Fiction: ‘Last race of the day’

Photo of horserace

It was the last race of the day and I had a sure thing betting on Hop-Scotch, or so I thought. But perhaps I should back up a bit. You see it’s pretty unusual to find me at a racetrack at all. I’ve never been into horseracing nor betting, and these seem to be about the only two reasons to go to a racetrack.

Oh sure, I’ve heard of tracks advertising other games and activities to drive traffic, and also promoting their dining experience. But why would anyone drag themselves out of their basement to go to a racetrack to play video games? The dining idea was probably the better of the two. In fact, that was the reason for my one and only previous attendance at a racetrack. Some social coordinator at work had decided that one of our office team-building experiences should be lunch at a racetrack.   And I have to admit it wasn’t a bad lunch, and an interesting experience. Still, it was clearly not interesting enough to get me to go back.

Until today, that is. You see last Thursday evening I wandered over to my neighbor Louie’s place to see what he was up to. As I approached I could hear an excited voice admonishing someone to “make sure ya don’t miss out on this one!” It turned out the receiver of this advice was Louie and the admonisher was his Uncle Joe. I had only met Uncle Joe once before but I knew he drove a pretty nice Mercedes, was always dressed well and seemed to always be ‘just back from-’ or ‘just heading off to-‘ Las Vegas. Money never seemed to be a problem with Uncle Joe.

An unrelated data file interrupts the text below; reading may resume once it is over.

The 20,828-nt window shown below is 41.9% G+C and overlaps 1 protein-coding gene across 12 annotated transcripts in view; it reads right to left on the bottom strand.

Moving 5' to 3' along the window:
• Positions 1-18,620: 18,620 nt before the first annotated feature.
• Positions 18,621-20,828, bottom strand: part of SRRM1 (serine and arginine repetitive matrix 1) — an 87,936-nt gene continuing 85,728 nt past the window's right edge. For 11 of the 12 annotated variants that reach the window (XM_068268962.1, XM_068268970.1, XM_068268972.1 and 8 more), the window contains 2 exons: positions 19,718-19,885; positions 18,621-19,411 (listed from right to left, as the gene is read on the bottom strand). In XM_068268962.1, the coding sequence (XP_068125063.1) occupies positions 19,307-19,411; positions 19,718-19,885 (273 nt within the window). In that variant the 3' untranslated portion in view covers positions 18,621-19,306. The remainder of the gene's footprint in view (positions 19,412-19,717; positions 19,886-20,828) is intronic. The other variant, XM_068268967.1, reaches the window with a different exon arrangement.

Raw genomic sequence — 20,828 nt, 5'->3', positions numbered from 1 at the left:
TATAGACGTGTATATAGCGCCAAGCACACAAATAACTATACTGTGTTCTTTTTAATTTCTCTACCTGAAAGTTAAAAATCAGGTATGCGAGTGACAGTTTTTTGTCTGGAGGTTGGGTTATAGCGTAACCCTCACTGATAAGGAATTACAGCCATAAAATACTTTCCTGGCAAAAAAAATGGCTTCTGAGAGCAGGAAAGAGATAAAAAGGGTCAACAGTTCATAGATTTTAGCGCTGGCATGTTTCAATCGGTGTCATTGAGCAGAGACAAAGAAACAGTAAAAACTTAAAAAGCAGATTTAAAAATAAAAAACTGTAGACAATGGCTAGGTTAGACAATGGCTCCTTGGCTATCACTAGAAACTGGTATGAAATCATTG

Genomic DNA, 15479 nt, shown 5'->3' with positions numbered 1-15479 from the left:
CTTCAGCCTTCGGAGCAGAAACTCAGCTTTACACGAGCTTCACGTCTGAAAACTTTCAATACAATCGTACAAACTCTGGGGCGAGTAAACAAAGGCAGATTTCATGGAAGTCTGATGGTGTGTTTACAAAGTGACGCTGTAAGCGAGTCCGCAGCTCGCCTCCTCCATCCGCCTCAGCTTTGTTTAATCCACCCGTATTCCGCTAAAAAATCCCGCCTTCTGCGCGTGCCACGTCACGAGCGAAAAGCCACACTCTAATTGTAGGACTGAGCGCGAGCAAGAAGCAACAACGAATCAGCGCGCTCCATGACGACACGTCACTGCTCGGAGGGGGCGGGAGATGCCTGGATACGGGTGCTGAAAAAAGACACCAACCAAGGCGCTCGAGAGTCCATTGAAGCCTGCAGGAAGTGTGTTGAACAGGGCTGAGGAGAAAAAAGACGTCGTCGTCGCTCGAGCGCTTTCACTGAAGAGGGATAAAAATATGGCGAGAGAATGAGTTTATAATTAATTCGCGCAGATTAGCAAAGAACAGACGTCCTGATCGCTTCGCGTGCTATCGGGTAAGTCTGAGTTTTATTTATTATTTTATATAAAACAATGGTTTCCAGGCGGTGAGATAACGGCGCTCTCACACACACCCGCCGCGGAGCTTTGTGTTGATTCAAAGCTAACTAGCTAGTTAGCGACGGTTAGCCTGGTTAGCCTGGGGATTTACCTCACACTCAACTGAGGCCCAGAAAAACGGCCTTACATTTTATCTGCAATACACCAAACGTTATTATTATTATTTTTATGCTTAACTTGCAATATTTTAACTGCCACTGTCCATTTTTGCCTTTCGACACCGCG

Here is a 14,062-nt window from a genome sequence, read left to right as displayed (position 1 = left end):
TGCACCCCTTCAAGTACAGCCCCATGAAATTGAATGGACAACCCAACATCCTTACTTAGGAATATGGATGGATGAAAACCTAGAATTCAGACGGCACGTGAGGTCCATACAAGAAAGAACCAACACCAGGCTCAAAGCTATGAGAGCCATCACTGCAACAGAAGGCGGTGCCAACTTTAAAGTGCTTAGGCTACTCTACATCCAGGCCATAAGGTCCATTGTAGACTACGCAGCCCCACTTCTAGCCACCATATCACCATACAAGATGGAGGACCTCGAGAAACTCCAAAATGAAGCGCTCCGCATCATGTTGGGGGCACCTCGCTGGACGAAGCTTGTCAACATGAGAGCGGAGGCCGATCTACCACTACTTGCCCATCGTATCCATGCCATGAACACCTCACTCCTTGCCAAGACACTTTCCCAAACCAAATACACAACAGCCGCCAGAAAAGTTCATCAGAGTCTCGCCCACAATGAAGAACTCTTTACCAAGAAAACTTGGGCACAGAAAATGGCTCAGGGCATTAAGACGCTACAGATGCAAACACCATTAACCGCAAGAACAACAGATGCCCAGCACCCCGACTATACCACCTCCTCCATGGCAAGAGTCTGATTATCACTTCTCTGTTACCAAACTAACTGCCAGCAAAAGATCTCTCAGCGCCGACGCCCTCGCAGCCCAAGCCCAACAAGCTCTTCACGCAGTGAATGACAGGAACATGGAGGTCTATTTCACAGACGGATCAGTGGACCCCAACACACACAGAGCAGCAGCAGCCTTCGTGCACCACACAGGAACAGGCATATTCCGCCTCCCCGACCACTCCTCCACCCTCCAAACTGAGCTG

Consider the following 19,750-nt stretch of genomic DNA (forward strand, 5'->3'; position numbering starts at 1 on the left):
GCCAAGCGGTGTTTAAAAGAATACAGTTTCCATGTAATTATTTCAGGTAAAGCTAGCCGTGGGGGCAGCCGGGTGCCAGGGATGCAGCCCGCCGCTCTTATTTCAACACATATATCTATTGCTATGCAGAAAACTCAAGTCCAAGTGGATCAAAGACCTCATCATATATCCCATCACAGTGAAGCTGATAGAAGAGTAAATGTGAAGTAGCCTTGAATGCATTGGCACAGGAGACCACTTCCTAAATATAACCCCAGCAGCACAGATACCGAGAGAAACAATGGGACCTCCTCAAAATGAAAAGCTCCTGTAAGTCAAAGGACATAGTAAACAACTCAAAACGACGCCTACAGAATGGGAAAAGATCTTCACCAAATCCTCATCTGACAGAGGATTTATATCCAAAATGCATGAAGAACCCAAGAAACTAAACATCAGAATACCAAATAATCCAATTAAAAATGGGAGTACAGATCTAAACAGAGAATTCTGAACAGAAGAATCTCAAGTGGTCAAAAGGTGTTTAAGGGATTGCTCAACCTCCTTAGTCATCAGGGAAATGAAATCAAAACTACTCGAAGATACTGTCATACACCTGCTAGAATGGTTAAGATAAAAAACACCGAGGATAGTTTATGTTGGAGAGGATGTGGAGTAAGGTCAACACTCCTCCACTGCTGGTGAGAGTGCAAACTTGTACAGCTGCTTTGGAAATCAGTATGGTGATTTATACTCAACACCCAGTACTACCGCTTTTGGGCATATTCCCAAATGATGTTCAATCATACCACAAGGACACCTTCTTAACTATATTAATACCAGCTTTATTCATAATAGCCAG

“Miss out on what?” I asked as I turned into the garage. From the reactions of Louie and Uncle Joe, you’d think I’d caught them in the midst of burying some hidden treasure. They were all “oh, nothing, nothing” and feeble attempts to change the subject. But I kept coming back to what Louie shouldn’t miss out on. To make a long-story short, I finally got out of them Uncle Joe’s insider tip that Hop-Scotch in the final race the next Sunday was a sure bet to win. And was such a long shot, the payout would be huge. Well, what with the engine on my 14 year-old Caravan making really strange noises and my son’s hockey fees coming up soon, tight money had been a real concern around my head for the last few weeks. So the thought of a quick cash infusion was music to my ears.

And that’s how I found myself hanging around the racetrack on Sunday afternoon waiting for the final race. It was a strange world to me. All these people laying down big money, cries of disappointment from many overshadowed by the happy cheers of a very few. But in either case, they all headed back to the booth to put down more money on the next race. But not me. My head was filled with the lessons of prudent money-management drilled into me by my Scottish father – and at the very bottom of the long list of bad things to do with money was to throw it away gambling. I didn’t even buy lottery tickets for crying out loud. Yet here I was with a thousand bucks advanced off my credit card, clutched in an envelope in my inside coat pocket. Well it had been until I went up to a teller a few minutes ago and placed it all on Hop-Scotch to Place. “To place” means to come either first or second. I wasn’t THAT confident in Uncle Joe’s prescience to bet it all on a win.

I was just coming out of the washroom located behind the betting teller’s booths when I thought I overheard a familiar voice saying “Last race, 50 on Big Laughter to win”.